“Today, you say yes to Germany – and Germany says yes to you!”
It’s a funny feeling to go through a naturalisation process and hear the words that you are officially welcome; that you belong. For me, it nearly didn’t happen.
Step one to gaining German citizenship is meeting with a city official who decides what your particular process will entail. At my appointment, I was asked where my surname, Rahman, comes from. Then I was asked about the nationality of my parents (British), and the nationality of their parents (Pakistani, then, as Bangladesh became a new country in 1971, Bangladeshi).
After hearing my answers, the bureaucrat announced their decision: I would "never be integrated enough here in Germany to be a citizen". This despite the bulging folder of documents I presented, and "proof" of all kinds that I of course live in Germany, spoke German, wrote German, and had worked for and with multiple German organisations.
Able to afford an immigration lawyer, I did become a German citizen a year later. But I think often about that experience – and the hoops some people jump through to prove their worthiness to the state – to be seen as belonging.
Identity and belonging have always been complex issues. But in our bureaucratic world, a legal identity provides much more than an official answer to the question ‘who am I?’
Halfway across the world, the denial of belonging to the Rohingya is a far more harrowing story of state-sanctioned violence. Part of the violence is the refusal to recognise their ethnicity. Recognition carries with it a right to citizenship in Myanmar, an acknowledgement that the Rohingya have, historically, lived on the land that is now known as Myanmar. Yet on that land they are labelled instead as "Bengali". In Bangladesh, where many Rohingya have sought refuge, authorities categorised them as being "from Myanmar" – that is until refugees carried out a strike in November 2018, demanding that they be called by their name: Rohingya.
In December 2019, when Myanmar’s head of state, Aung San Suu Kyi, appeared at the International Court of Justice in The Hague to face charges of genocide carried out by the military against the Rohingya, she spoke in nation’s defence for 30 minutes – 3,379 words – but Suu Kyi never once uttered the word "Rohingya".
Identity and belonging have always been complex issues. But in our bureaucratic world, a legal identity doesn’t just provide an official answer to the question “who am I?”; often, it is also the only way by which people can access vital services, pay taxes, vote, and participate in democratic processes. As such, legal identification (IDs) has become a vital enabler to full participation in society.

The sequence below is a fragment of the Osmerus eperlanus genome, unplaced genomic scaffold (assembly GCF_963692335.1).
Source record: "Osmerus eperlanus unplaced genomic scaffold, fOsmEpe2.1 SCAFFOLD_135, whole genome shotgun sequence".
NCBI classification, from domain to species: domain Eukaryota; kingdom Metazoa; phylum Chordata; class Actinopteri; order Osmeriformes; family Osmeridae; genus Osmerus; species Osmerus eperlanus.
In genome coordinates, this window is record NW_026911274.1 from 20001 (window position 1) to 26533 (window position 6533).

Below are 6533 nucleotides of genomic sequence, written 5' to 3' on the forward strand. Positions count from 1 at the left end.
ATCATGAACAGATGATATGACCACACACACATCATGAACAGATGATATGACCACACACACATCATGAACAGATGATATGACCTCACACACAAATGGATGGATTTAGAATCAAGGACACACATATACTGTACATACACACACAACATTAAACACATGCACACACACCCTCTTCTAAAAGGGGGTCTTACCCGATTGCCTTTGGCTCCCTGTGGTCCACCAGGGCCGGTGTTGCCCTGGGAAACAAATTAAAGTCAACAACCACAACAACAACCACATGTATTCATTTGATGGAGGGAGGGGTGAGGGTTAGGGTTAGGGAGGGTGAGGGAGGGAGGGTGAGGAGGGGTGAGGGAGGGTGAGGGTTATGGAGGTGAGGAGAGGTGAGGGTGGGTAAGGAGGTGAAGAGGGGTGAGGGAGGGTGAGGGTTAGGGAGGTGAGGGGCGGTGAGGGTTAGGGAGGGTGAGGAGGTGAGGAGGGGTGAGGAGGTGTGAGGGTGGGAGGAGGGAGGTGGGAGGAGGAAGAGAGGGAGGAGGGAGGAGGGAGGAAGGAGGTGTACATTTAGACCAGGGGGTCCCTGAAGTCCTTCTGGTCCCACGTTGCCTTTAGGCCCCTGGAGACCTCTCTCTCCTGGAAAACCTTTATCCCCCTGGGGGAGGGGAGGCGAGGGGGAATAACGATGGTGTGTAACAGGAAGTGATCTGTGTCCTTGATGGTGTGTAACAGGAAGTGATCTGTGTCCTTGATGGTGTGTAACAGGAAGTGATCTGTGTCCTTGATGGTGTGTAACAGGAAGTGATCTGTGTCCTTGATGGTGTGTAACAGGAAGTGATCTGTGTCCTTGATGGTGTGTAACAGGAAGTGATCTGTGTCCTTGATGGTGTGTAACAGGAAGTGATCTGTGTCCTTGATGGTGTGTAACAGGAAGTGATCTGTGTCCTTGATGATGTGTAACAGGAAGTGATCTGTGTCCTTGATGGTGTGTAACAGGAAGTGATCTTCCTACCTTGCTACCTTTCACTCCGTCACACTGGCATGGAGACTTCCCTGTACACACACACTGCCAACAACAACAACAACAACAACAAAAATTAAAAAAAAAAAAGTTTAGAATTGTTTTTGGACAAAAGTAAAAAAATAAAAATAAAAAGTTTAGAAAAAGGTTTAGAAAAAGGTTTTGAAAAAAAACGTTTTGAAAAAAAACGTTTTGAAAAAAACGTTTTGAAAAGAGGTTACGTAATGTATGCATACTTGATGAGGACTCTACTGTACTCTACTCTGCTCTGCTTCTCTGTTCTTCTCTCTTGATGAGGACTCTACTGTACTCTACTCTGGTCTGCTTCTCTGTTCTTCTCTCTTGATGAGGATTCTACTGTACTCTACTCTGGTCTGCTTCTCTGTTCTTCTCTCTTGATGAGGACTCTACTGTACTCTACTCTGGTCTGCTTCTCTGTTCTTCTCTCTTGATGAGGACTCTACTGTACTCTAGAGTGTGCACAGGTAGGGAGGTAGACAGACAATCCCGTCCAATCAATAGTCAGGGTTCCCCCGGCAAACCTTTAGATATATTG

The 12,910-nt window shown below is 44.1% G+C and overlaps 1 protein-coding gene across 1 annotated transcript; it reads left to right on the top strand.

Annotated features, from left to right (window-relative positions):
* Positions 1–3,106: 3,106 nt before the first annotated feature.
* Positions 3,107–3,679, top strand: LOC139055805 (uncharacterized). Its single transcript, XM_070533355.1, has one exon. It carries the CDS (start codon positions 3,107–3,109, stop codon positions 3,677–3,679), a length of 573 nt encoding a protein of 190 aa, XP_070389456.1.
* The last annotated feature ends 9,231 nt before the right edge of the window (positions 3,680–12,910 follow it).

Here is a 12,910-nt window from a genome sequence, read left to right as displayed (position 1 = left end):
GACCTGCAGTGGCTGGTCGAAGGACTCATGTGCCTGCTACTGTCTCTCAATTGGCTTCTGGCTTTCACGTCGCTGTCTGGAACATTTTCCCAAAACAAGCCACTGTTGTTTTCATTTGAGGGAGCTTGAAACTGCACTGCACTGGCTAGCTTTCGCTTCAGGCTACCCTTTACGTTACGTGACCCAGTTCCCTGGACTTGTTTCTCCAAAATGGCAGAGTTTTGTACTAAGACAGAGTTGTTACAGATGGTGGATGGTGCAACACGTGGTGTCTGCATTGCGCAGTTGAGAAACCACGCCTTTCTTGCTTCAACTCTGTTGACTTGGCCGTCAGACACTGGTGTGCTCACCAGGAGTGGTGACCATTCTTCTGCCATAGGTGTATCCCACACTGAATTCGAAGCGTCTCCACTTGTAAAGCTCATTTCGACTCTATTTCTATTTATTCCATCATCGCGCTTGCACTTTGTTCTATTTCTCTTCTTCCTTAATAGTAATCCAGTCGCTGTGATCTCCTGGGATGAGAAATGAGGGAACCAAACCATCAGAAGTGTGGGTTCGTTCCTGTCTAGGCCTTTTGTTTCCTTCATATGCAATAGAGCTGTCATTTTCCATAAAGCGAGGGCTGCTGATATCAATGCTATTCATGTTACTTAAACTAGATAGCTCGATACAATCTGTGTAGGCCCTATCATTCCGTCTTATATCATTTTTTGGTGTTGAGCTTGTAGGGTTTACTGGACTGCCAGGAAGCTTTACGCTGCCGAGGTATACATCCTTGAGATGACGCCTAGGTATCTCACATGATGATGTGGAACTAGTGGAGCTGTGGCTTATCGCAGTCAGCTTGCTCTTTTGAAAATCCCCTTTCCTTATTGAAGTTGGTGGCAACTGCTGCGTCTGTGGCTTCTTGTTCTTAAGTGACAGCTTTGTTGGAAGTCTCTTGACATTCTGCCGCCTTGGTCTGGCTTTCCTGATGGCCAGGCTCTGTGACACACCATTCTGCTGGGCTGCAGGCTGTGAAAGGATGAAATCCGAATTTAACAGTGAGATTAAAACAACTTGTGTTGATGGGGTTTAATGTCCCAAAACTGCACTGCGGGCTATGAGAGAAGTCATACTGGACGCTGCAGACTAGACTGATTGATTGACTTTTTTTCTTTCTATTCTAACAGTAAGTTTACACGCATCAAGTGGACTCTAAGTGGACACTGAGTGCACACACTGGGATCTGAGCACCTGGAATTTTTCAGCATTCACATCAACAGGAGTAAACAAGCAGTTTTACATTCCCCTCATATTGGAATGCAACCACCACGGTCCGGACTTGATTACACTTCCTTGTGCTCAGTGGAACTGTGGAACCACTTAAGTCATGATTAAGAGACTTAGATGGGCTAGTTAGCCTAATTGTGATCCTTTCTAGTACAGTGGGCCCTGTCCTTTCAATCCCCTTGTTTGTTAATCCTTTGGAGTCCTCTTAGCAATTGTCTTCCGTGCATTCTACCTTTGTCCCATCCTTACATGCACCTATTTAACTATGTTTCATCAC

But in my work at the intersection of technology and social justice, I’ve noticed how IDs – and, increasingly, digital identification – don’t just satisfy a bureaucratic function, they also play a role in shaping how we see each other and ourselves.
Digital systems – how they’re built, the data they gather (and the data they don’t), the categories we’re put into – by design require a flattening of our identities, reflecting a prioritisation of what most matters to the people collecting the data. Our identities are fluid – that’s what makes us human – but digital systems require concrete boundaries to be established and people to be put in concrete categories.
In addition, the digital systems that gather our data, particularly data that comes from our bodies (our biometric data), carry huge potential for misuse. Over the past few years, we’ve seen identification systems – and identification data itself – be weaponised around the world to further xenophobic political agendas.
In Australia, the fringe right-wing political party, One Nation, proposed a law that would force anyone claiming Aboriginal ancestry to take DNA tests that would prove they were "at least 25% indigenous". In China, identification technologies are being used to surveil and control 12 million Uighur Muslims, ultimately detaining 1.5 million of them in internment camps. The examples go on: in 2019, the European parliament decided to connect border control, migration and law enforcement systems into a biometrics-tracking and searchable database of European Union (EU) and non-EU citizens, as a result collating records on over 350 million people.